There were a dozen people in that parking lot, yet we were the only ones who did anything.  Now, before it sounds as if I’m extolling my own virtues, I think I understand the Bystander Effect.  There was a moment right at the outset when the surreal nature of the whole thing hit me; right before I got out of the car, there was a part of my mind that thought, “This can’t be happening.”  I can’t help but wonder if Wes and I didn’t reinforce each other’s actions–if either of us had been alone–would that moment of stunned disbelief stretch into inactivity?  Would we have been paralyzed with baffled indecision?  While that’s not the same as the “social loafing” that leads to the Bystander Effect, one can’t help but wonder how often it is mistakenly identified as such.

  7. happened to my friend. she was knocked out while jogging through the park. and nobody saw? of course they did….but they ignored it. so sick. so so so sick. that’s why i learned self defense. you can’t rely on other for anything. if you want something done, you do it yourself. that’s life (regrettably, but unavoidably so)

  8. When I saw the title I thought Bystander Effect… I’m glad you didn’t automatically criticize the bystanders themselves, as most people would have done. Whats also interesting about the Bystander Effect is that, while people who hear about these events are often shocked and appalled by the fact that no one responded, and assure interviewers that they would have responded, when placed in engaging psychological replications, they often fail to respond themselves (Social Psychology David G. Myers 6th ed).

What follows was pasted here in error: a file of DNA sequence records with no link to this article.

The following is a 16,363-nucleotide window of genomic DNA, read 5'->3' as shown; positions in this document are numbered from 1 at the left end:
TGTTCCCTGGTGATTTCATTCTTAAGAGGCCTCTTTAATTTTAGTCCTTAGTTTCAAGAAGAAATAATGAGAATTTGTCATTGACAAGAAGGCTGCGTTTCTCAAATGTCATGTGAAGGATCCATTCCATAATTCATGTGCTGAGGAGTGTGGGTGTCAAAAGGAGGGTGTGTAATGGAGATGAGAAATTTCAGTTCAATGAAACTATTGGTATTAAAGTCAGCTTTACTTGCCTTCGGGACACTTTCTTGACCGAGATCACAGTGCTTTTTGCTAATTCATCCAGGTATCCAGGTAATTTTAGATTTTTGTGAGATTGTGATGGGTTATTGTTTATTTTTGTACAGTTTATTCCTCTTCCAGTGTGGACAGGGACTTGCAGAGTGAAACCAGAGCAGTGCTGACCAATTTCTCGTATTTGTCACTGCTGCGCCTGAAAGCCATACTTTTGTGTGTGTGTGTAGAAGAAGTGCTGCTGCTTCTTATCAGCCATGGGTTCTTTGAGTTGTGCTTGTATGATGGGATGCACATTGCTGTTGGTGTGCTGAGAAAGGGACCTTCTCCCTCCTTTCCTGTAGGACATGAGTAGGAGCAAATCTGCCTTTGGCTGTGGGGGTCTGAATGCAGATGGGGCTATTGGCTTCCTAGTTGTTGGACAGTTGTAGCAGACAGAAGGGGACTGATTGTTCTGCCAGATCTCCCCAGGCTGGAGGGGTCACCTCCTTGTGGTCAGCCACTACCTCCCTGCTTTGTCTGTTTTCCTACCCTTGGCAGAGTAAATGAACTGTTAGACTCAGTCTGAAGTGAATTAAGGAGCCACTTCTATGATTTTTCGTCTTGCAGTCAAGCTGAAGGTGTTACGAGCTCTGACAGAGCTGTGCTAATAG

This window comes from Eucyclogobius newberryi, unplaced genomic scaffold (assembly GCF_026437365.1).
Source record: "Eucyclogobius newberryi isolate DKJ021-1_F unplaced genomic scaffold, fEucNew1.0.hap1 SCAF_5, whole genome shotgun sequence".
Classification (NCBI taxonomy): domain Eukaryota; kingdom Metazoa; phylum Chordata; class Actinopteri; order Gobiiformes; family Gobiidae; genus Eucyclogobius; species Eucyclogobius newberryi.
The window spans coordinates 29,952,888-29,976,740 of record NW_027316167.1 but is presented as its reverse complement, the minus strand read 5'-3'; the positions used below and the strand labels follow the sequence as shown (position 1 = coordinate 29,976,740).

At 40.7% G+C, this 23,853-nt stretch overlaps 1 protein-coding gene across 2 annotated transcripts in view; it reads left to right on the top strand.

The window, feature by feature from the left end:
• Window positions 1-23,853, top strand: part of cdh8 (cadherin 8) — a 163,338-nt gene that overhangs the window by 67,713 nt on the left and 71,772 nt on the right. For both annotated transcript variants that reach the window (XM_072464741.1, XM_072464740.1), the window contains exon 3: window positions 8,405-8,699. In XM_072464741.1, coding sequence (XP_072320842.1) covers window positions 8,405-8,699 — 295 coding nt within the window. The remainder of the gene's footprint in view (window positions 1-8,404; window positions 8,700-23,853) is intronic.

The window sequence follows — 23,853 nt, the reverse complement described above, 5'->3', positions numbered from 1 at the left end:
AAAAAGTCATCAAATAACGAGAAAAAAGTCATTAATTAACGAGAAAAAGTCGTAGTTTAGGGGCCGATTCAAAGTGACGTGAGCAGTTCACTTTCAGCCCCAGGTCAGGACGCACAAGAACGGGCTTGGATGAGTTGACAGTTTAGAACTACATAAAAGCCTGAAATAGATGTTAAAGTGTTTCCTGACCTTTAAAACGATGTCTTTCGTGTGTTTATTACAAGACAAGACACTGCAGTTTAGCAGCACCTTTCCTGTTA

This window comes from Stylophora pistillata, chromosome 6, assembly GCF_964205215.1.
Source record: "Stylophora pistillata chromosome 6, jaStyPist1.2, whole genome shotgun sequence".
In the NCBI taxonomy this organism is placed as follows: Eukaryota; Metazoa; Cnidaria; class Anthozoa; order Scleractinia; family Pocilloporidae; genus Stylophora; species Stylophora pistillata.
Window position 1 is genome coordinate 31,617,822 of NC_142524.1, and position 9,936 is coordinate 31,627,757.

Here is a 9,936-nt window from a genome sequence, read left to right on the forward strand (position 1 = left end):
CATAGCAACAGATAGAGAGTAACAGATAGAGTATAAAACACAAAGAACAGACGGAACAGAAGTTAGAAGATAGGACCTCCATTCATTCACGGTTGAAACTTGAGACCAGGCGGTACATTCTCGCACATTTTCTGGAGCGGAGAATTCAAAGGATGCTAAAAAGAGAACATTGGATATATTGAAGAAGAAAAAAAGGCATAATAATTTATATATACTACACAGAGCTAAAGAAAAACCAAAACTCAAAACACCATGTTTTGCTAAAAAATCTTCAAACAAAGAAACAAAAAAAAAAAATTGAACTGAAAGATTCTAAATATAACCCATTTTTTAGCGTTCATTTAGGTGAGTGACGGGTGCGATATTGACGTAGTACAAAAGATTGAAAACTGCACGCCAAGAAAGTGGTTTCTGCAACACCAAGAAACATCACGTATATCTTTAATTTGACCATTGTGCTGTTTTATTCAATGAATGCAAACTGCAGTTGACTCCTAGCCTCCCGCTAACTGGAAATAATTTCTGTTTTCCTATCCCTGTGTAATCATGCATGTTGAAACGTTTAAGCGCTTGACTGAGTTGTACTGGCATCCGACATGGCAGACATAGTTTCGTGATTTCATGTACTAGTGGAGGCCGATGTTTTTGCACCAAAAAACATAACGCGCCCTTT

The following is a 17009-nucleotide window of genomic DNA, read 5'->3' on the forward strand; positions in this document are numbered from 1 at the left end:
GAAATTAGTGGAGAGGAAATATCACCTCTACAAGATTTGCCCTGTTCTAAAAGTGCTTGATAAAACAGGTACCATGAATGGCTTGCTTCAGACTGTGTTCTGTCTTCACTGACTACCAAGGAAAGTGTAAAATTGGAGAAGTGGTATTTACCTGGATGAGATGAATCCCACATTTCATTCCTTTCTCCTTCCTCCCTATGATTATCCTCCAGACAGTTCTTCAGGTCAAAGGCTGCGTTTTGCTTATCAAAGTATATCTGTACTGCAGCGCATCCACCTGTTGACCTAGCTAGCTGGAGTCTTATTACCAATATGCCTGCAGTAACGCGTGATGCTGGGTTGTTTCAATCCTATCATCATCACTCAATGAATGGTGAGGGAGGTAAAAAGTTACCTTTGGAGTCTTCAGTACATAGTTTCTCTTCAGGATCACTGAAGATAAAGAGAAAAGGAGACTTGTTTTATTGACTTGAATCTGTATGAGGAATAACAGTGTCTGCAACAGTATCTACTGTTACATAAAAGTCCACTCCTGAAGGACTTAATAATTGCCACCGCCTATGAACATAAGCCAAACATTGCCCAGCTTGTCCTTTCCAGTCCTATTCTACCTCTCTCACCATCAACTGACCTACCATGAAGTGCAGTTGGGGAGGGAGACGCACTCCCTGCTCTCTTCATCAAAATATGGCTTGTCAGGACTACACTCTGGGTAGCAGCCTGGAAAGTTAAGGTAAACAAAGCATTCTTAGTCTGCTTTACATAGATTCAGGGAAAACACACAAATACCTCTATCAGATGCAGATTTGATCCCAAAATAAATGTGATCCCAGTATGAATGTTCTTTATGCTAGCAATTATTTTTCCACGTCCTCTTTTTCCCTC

9. I do not understand human beings. I think everyone likes to justify themselves with excuses not to help anyone out: “oh, someone must have already called”, “this is interesting”, I do not want to get involved with the police”, ” I do not want to be part of this incident”, or whatever.

    In one aspect, I do believe we’re so influenced by the media. Life’s almost like a theater. We watch and allow things to get into us without acting upon it. I mean, everyone else watched scenes on T.V/ movie relating to rape, sex, killing, and etc, so it’s nothing new to us if it happens to us in REAL LIFE. It’s almost like the “experiences” we get from watching the media is replacing our life “experiences”. On a psychological level, it’s exactly the same as if you were involved or not involved with certain issue, because we’ve already witness such things, but we don’t do anything.

  10. I’ve been aware of such an effect but didn’t know it had a name. That is really sad. :( I don’t understand it… I keep wanting to say I definitely would have done something, I mean how hard is it to call the police? But then wisekungfu probably has a point too. Ugh.

    The truth is I knew of the bystander effect without knowing it had a name because it happened to me repeatedly on a lesser scale all through elementary, junior high and high school for me. I was the only disabled kid in the entire school at several schools I went to and thus got the brunt of the bullying. Even the teachers would stand by and watch it happen and not do anything, along with the rest of the school. Yet if one of the “normal” kids even got so much as called a name, their offenders got punished swiftly. I never did understand that. I bet it has something to do with the bystander effect mentality.

  11. ive heard of the bystander effect. that that doesnt give a freakin excuse. if hundreds were watching a girl get raped in the park i would have to kick all of their asses.im usually the one that seems to help people when they are down. or atleast im the only one that is willing to ask “hey buddy you okay?”

  12. @BohemianLamb – Yeah. I can resonate with the bullying experience. I really got that freshman year of highschool partially because I was so much younger. I  recal once being bullied by these kids in my class when there was a substitute teacher, and she didn’t intervene. So I threatened them with a sharpened pencil and told them to stop. She called me out on being violent and even refused to listen to the fact that these kids were bullying me right in front of her face. I guess the experience helped shape my rather pessimistic views on psych.